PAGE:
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Area Forecast Discussion (AFD)

Issued by Kansas City/Pleasant Hill, MO (EAX)

                            
000
FXUS63 KEAX 222044
AFDEAX

AREA FORECAST DISCUSSION
National Weather Service Kansas City/Pleasant Hill MO
344 PM CDT Wed May 22 2019

.Discussion...
Issued at 344 PM CDT WED MAY 22 2019

Message of the day: Dangerous storms are expected to develop in a 
somewhat narrow band from about Tulsa, OK northeast to Quincy, MO 
(roughly between KC and Springfield and KC and St. Louis). 
Tornadoes, quarter to tennis ball sized hail, and wind gusts up to 
65 mph are all possible. Storms should start developing after 4 PM 
with the severe threat continuing through about 11 PM. A tornado
watch has been issued for Linn County, KS up to Macon County, MO
and only includes one KC metro county (Cass County, MO) through 11
PM



We have been able to have a nice break from the showers and storms 
today, thanks to the low pressure system moving out early this 
morning. This will be short lived though due to a shortwave trough 
moving overhead and a southwest to northeast oriented convergent 
boundary working its way north into parts of our area. This 
feature will be the focus for storm development this afternoon and
evening. Current thinking is the boundary will generally set up 
along a line from Blue Mound, KS up to Kirksville, MO. Both a CAPE
and effective bulk shear gradient also looks to be setting up 
along this line. CAPE should be about 1500 J/kg with deep layer 
shear around 55 kts. When looking at hodographs and soundings, the
shear is more speed shear than directional, however, the 
intensity of the speed shear is likely to compensate for the lack 
of directional shear, therefore, storms with broad rotation is 
expected. In addition, low level lapse rates look to be near 9-10
C/km with SRH around 200 m2/s2. With all this said, discrete, 
supercellular like storms are expected initially and then they 
should merge into a multi cell line within a few hours after 
initiation. A few tornadoes, hail quarter to tennis ball sized, 
and damaging winds up to 65 mph are all on the table today. The 
greatest severe risk, especially for tornadoes and the largest 
hail, is going to be right along and east of the convergent 
boundary from about Butler, MO to Boonville, MO. As of 3 PM, radar
is starting to pick up weak returns. We expected storms to 
develop within the next hour or so with the severe weather risk 
moving east as the evening goes on, lasting through about 11 PM in
central MO. Storm chances though will likely continue through 
much of the night, mainly for our far southern counties. Those 
north of KC and west of I-35 should stay dry tonight and tomorrow 
morning.

As for rainfall and flooding concerns, there is a lot of moisture in 
the atmosphere with PWAT values up to 1.5 inches. Therefore, an 
additional 1-2 inches of rain is expected to fall from Miami 
County, KS to Howard County, MO. With the expected rainfall and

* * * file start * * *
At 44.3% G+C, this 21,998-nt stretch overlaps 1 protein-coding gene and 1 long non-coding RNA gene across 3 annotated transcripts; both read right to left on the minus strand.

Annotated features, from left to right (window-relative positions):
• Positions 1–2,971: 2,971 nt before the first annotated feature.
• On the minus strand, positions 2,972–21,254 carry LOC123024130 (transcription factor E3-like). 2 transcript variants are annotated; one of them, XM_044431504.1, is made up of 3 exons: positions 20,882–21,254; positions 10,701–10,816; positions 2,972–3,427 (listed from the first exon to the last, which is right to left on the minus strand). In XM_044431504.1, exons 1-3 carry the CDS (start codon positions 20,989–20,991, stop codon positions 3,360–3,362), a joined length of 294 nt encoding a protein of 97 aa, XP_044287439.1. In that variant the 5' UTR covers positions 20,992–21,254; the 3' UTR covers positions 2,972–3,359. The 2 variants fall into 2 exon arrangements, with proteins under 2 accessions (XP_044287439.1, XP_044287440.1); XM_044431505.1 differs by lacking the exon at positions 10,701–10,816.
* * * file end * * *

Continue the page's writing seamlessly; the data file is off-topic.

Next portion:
rain that has fallen over the past few days, a flash flood watch 
has been issued for tonight, starting at 7 PM through 10 AM 
tomorrow. As for about Johnson County, MO up to Adair County, MO 
up to about 1 inch of rain is possible.

Overnight, a cold front like feature will move through, eventually 
stalling, orienting itself west to east, across southern MO. This
and additional shortwave troughs will keep rain chances going 
tomorrow morning. On and off showers and storms are then expected 
to continue tomorrow night through the holiday weekend thanks to 
persistent southerly surface flow and low pressure systems on the 
west coast continuously ejecting shortwave troughs into the 
Midwest. Severe weather is going to be possible both Thursday and 
Friday and possibly Saturday with our storm chances. With that in 
mind and it being a holiday weekend with many outdoor activities 
planned, stay updated on the forecast and remain weather aware. 
With the ground as saturated as it is and with additional rainfall
expected, flooding will continue to be a big concern.


&&

.Aviation...(For the 18Z TAFS through 18Z Thursday Afternoon)
Issued at 1259 PM CDT WED MAY 22 2019

VFR conditions are expected across the area, though, a brief
period of lower ceilings and visibility are possible with storms 
that move through. Storms are expected to develop after 21Z and 
move northeast mainly along and east of a line from Kansas City to
Kirksville. Storms are expected to stick around through much of 
the night, especially in the southern half of MO and KS. A cold 
front like boundary will move through as well overnight, shifting 
winds to the northwest and eventually to the east. Late tomorrow 
morning, another round of showers could move through the area, 
though it is not clear where exactly it will set up. Current 
thinking is areas south of I-70 have the greatest chance. 


&&

.EAX WATCHES/WARNINGS/ADVISORIES...
KS...Flash Flood Watch from 7 PM CDT this evening through Thursday 
     morning for KSZ057-060.

MO...Flash Flood Watch from 7 PM CDT this evening through Thursday 
     morning for MOZ040-043>046-053-054.

&&

$$

Discussion...Grana
Aviation...Grana